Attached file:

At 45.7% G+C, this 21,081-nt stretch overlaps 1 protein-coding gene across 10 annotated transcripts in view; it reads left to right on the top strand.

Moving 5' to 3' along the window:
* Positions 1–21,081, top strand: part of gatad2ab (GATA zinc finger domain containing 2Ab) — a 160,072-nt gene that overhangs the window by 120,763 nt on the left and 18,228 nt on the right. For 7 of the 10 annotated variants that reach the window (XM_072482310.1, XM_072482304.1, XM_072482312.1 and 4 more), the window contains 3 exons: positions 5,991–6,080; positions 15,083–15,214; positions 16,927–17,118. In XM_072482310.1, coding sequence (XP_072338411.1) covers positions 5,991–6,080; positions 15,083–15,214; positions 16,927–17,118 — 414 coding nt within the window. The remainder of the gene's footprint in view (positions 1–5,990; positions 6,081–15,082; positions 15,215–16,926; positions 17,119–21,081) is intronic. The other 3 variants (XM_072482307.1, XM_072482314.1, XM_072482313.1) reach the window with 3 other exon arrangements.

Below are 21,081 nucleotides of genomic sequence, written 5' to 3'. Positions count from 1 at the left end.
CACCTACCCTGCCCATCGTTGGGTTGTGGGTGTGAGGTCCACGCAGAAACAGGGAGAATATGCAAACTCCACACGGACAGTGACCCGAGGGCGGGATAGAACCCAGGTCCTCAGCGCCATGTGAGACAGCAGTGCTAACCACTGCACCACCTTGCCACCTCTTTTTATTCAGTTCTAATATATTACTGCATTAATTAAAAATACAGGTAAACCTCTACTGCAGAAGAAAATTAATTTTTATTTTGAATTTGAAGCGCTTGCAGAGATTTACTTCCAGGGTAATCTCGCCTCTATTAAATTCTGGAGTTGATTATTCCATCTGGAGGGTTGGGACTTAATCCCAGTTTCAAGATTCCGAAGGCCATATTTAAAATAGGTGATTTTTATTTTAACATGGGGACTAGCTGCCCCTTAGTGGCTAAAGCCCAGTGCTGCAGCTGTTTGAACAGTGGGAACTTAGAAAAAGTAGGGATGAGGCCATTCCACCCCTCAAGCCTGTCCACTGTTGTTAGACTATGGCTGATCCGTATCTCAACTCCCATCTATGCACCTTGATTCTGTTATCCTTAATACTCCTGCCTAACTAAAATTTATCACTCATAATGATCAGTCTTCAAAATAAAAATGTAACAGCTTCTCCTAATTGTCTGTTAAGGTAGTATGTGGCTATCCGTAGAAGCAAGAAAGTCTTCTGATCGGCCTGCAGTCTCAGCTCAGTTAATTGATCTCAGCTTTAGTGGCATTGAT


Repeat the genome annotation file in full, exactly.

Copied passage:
At 45.7% G+C, this 21,081-nt stretch overlaps 1 protein-coding gene across 10 annotated transcripts in view; it reads left to right on the top strand.

Moving 5' to 3' along the window:
* Positions 1–21,081, top strand: part of gatad2ab (GATA zinc finger domain containing 2Ab) — a 160,072-nt gene that overhangs the window by 120,763 nt on the left and 18,228 nt on the right. For 7 of the 10 annotated variants that reach the window (XM_072482310.1, XM_072482304.1, XM_072482312.1 and 4 more), the window contains 3 exons: positions 5,991–6,080; positions 15,083–15,214; positions 16,927–17,118. In XM_072482310.1, coding sequence (XP_072338411.1) covers positions 5,991–6,080; positions 15,083–15,214; positions 16,927–17,118 — 414 coding nt within the window. The remainder of the gene's footprint in view (positions 1–5,990; positions 6,081–15,082; positions 15,215–16,926; positions 17,119–21,081) is intronic. The other 3 variants (XM_072482307.1, XM_072482314.1, XM_072482313.1) reach the window with 3 other exon arrangements.

Below are 21,081 nucleotides of genomic sequence, written 5' to 3'. Positions count from 1 at the left end.
CACCTACCCTGCCCATCGTTGGGTTGTGGGTGTGAGGTCCACGCAGAAACAGGGAGAATATGCAAACTCCACACGGACAGTGACCCGAGGGCGGGATAGAACCCAGGTCCTCAGCGCCATGTGAGACAGCAGTGCTAACCACTGCACCACCTTGCCACCTCTTTTTATTCAGTTCTAATATATTACTGCATTAATTAAAAATACAGGTAAACCTCTACTGCAGAAGAAAATTAATTTTTATTTTGAATTTGAAGCGCTTGCAGAGATTTACTTCCAGGGTAATCTCGCCTCTATTAAATTCTGGAGTTGATTATTCCATCTGGAGGGTTGGGACTTAATCCCAGTTTCAAGATTCCGAAGGCCATATTTAAAATAGGTGATTTTTATTTTAACATGGGGACTAGCTGCCCCTTAGTGGCTAAAGCCCAGTGCTGCAGCTGTTTGAACAGTGGGAACTTAGAAAAAGTAGGGATGAGGCCATTCCACCCCTCAAGCCTGTCCACTGTTGTTAGACTATGGCTGATCCGTATCTCAACTCCCATCTATGCACCTTGATTCTGTTATCCTTAATACTCCTGCCTAACTAAAATTTATCACTCATAATGATCAGTCTTCAAAATAAAAATGTAACAGCTTCTCCTAATTGTCTGTTAAGGTAGTATGTGGCTATCCGTAGAAGCAAGAAAGTCTTCTGATCGGCCTGCAGTCTCAGCTCAGTTAATTGATCTCAGCTTTAGTGGCATTGAT